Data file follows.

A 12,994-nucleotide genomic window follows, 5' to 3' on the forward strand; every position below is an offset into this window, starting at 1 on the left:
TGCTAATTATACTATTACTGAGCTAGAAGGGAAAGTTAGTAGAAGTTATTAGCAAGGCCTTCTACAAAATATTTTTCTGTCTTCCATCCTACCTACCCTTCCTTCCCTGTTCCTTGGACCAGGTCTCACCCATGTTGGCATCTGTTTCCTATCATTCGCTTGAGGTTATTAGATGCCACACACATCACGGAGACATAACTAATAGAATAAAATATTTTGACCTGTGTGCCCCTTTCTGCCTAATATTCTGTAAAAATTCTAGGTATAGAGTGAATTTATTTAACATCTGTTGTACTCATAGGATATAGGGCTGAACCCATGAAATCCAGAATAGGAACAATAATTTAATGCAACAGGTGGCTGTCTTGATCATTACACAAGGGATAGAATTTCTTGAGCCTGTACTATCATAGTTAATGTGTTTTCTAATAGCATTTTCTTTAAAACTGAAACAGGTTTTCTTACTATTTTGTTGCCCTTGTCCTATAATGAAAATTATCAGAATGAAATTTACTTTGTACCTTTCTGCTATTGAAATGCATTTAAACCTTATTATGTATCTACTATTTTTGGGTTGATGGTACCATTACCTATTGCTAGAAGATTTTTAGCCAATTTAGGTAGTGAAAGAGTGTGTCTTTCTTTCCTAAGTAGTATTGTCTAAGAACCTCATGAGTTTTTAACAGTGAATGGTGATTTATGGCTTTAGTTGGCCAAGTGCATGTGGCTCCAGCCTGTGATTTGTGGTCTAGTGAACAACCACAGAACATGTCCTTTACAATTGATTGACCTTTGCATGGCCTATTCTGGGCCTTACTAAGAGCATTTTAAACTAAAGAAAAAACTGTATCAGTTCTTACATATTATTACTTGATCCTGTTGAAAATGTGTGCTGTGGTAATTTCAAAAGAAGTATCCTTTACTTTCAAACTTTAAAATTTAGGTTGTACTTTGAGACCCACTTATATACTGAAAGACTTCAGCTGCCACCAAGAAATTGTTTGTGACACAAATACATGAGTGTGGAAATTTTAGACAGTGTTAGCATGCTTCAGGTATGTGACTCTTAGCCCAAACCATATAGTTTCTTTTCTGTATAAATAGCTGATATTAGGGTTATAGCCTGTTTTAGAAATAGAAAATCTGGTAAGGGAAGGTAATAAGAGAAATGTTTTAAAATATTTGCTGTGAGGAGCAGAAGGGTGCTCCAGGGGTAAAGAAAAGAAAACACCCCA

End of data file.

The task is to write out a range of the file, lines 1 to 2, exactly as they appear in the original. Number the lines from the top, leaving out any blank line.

A 12,994-nucleotide genomic window follows, 5' to 3' on the forward strand; every position below is an offset into this window, starting at 1 on the left:
TGCTAATTATACTATTACTGAGCTAGAAGGGAAAGTTAGTAGAAGTTATTAGCAAGGCCTTCTACAAAATATTTTTCTGTCTTCCATCCTACCTACCCTTCCTTCCCTGTTCCTTGGACCAGGTCTCACCCATGTTGGCATCTGTTTCCTATCATTCGCTTGAGGTTATTAGATGCCACACACATCACGGAGACATAACTAATAGAATAAAATATTTTGACCTGTGTGCCCCTTTCTGCCTAATATTCTGTAAAAATTCTAGGTATAGAGTGAATTTATTTAACATCTGTTGTACTCATAGGATATAGGGCTGAACCCATGAAATCCAGAATAGGAACAATAATTTAATGCAACAGGTGGCTGTCTTGATCATTACACAAGGGATAGAATTTCTTGAGCCTGTACTATCATAGTTAATGTGTTTTCTAATAGCATTTTCTTTAAAACTGAAACAGGTTTTCTTACTATTTTGTTGCCCTTGTCCTATAATGAAAATTATCAGAATGAAATTTACTTTGTACCTTTCTGCTATTGAAATGCATTTAAACCTTATTATGTATCTACTATTTTTGGGTTGATGGTACCATTACCTATTGCTAGAAGATTTTTAGCCAATTTAGGTAGTGAAAGAGTGTGTCTTTCTTTCCTAAGTAGTATTGTCTAAGAACCTCATGAGTTTTTAACAGTGAATGGTGATTTATGGCTTTAGTTGGCCAAGTGCATGTGGCTCCAGCCTGTGATTTGTGGTCTAGTGAACAACCACAGAACATGTCCTTTACAATTGATTGACCTTTGCATGGCCTATTCTGGGCCTTACTAAGAGCATTTTAAACTAAAGAAAAAACTGTATCAGTTCTTACATATTATTACTTGATCCTGTTGAAAATGTGTGCTGTGGTAATTTCAAAAGAAGTATCCTTTACTTTCAAACTTTAAAATTTAGGTTGTACTTTGAGACCCACTTATATACTGAAAGACTTCAGCTGCCACCAAGAAATTGTTTGTGACACAAATACATGAGTGTGGAAATTTTAGACAGTGTTAGCATGCTTCAGGTATGTGACTCTTAGCCCAAACCATATAGTTTCTTTTCTGTATAAATAGCTGATATTAGGGTTATAGCCTGTTTTAGAAATAGAAAATCTGGTAAGGGAAGGTAATAAGAGAAATGTTTTAAAATATTTGCTGTGAGGAGCAGAAGGGTGCTCCAGGGGTAAAGAAAAGAAAACACCCCA